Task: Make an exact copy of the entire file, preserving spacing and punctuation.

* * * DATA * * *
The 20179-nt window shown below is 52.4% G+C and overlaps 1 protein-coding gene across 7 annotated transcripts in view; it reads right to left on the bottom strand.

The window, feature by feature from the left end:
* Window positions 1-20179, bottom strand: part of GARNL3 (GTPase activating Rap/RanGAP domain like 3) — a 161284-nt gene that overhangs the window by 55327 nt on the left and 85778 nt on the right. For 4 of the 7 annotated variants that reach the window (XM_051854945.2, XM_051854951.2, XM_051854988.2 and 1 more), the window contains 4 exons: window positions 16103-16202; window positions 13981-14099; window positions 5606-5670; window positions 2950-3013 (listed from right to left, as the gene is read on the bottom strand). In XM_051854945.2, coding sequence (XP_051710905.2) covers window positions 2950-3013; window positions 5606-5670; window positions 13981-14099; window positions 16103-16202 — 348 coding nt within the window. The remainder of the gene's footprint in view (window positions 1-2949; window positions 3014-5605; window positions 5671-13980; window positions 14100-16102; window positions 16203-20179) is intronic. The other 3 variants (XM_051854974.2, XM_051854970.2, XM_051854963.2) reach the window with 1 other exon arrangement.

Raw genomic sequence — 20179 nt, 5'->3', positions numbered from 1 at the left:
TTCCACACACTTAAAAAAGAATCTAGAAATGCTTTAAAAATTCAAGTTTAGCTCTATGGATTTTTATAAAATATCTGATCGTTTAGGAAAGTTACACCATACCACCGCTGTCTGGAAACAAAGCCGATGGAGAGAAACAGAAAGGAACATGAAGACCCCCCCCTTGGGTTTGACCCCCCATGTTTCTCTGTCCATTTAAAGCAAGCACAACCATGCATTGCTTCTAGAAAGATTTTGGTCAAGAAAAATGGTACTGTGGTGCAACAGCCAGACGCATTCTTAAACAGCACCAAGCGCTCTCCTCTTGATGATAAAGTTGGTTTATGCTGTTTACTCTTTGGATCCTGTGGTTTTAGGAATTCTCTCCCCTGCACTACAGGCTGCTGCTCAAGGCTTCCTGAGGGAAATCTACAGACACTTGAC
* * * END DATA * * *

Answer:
The 20179-nt window shown below is 52.4% G+C and overlaps 1 protein-coding gene across 7 annotated transcripts in view; it reads right to left on the bottom strand.

The window, feature by feature from the left end:
* Window positions 1-20179, bottom strand: part of GARNL3 (GTPase activating Rap/RanGAP domain like 3) — a 161284-nt gene that overhangs the window by 55327 nt on the left and 85778 nt on the right. For 4 of the 7 annotated variants that reach the window (XM_051854945.2, XM_051854951.2, XM_051854988.2 and 1 more), the window contains 4 exons: window positions 16103-16202; window positions 13981-14099; window positions 5606-5670; window positions 2950-3013 (listed from right to left, as the gene is read on the bottom strand). In XM_051854945.2, coding sequence (XP_051710905.2) covers window positions 2950-3013; window positions 5606-5670; window positions 13981-14099; window positions 16103-16202 — 348 coding nt within the window. The remainder of the gene's footprint in view (window positions 1-2949; window positions 3014-5605; window positions 5671-13980; window positions 14100-16102; window positions 16203-20179) is intronic. The other 3 variants (XM_051854974.2, XM_051854970.2, XM_051854963.2) reach the window with 1 other exon arrangement.

Raw genomic sequence — 20179 nt, 5'->3', positions numbered from 1 at the left:
TTCCACACACTTAAAAAAGAATCTAGAAATGCTTTAAAAATTCAAGTTTAGCTCTATGGATTTTTATAAAATATCTGATCGTTTAGGAAAGTTACACCATACCACCGCTGTCTGGAAACAAAGCCGATGGAGAGAAACAGAAAGGAACATGAAGACCCCCCCCTTGGGTTTGACCCCCCATGTTTCTCTGTCCATTTAAAGCAAGCACAACCATGCATTGCTTCTAGAAAGATTTTGGTCAAGAAAAATGGTACTGTGGTGCAACAGCCAGACGCATTCTTAAACAGCACCAAGCGCTCTCCTCTTGATGATAAAGTTGGTTTATGCTGTTTACTCTTTGGATCCTGTGGTTTTAGGAATTCTCTCCCCTGCACTACAGGCTGCTGCTCAAGGCTTCCTGAGGGAAATCTACAGACACTTGAC